Efficiency is the name of the game when it comes to barn chores. Utility vehicles are one way to get more work done with less manual labor. These multi-purpose workhorses are popular options because they have more power than a golf cart, seat more than one person, are smaller than a tractor, and have greater versatility than an all-terrain vehicle (ATV, a four-wheeled vehicle on which one person rides astride—like on a motorcycle).
And utility vehicles (also know as side-by-sides) are wildly popular with lots of makes, models and accessories—a quick search reveals hundreds of choices.
Here’s what you need to know before making a purchase.
“Don’t just look at the name brands. Look for the models that can do the work you’re looking for,” said Karlene Bushey, an upstate New York barn owner.
One of the first things to consider is if you need a 2- or 4-wheel drive utility vehicle. Bushey’s barn has hills and clay soil, making 4-wheel drive necessary. Other barns with unvaried terrain might be able to opt for a 2-wheel drive utility vehicle and save a little money. Prices vary based on size, horsepower and accessories.
Before buying make a list of needs and wants.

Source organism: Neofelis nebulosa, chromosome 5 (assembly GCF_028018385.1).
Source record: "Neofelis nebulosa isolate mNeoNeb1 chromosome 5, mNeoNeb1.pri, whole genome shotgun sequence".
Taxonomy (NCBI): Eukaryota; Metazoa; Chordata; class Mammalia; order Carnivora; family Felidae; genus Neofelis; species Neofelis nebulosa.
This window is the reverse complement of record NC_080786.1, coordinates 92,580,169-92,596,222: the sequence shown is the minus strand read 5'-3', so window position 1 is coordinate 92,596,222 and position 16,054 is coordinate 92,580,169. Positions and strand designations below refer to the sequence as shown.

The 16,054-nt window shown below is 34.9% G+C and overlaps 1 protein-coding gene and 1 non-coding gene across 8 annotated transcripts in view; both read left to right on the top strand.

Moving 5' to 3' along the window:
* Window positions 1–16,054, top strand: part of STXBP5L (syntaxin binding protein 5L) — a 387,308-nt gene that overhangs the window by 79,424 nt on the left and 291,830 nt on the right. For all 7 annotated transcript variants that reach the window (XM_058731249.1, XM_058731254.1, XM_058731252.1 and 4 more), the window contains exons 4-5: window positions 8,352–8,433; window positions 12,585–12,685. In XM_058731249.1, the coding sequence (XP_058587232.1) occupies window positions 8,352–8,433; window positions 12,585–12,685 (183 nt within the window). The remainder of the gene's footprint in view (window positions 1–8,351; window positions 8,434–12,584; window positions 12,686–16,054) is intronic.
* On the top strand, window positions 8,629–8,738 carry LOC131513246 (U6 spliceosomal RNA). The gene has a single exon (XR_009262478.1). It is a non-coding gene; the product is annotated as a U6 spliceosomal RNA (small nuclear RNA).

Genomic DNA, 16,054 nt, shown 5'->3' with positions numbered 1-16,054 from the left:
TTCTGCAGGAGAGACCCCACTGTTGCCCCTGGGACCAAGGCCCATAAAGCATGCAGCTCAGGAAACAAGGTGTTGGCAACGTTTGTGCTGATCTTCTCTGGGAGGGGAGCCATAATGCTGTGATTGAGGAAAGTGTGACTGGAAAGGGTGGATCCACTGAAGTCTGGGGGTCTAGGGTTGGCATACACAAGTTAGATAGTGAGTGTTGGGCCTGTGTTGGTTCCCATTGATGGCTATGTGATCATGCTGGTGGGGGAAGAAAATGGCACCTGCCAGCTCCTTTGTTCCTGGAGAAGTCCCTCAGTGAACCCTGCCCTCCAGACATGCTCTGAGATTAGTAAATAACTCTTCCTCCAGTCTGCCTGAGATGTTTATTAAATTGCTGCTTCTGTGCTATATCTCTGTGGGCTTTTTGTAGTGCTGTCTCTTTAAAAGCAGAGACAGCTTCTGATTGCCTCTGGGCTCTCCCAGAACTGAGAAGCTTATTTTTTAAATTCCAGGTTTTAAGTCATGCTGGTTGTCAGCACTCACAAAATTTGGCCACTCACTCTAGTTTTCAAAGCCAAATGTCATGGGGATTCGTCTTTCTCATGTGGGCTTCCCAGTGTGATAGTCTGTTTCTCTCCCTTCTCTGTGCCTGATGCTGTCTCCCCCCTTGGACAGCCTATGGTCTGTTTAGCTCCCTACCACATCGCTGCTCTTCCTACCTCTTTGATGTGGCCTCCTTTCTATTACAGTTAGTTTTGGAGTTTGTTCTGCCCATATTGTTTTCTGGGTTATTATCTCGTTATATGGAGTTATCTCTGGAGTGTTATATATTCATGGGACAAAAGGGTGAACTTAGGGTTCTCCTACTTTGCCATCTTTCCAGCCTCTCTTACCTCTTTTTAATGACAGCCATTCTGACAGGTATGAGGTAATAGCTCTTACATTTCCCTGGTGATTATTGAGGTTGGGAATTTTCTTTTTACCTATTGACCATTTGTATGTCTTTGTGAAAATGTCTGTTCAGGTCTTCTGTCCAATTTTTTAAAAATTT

- How often will you be using the utility vehicle at full capacity? Gas-powered models are less expensive to run. Diesel models are better for heavy work.
- Side-by-sides are handy workhorses regardless of stable size. Utility vehicles can handle a 20-cubic-foot manure spreader, but not a 50-cubic-foot model.
- Mower attachments are available. Consider your total acreage and whether a utility vehicle is the best fit or if a small tractor is better suited for the job.
Utility vehicles can run at speeds of 20–25 mph, although some manufacturers advertise speeds as high as 40 mph. Since the purpose is work rather than play, speed isn’t as relevant as horsepower. Investing in the highest horsepower you can afford offers flexibility as needs around your barn change over time.
“I think the biggest advantage is that a side-by-side can handle bigger jobs without needing the extras that you need for a 4-wheeler,” she said. “Also, we liked that we can get a bigger passenger one and use it to go out with the kids to do non-work things as well.”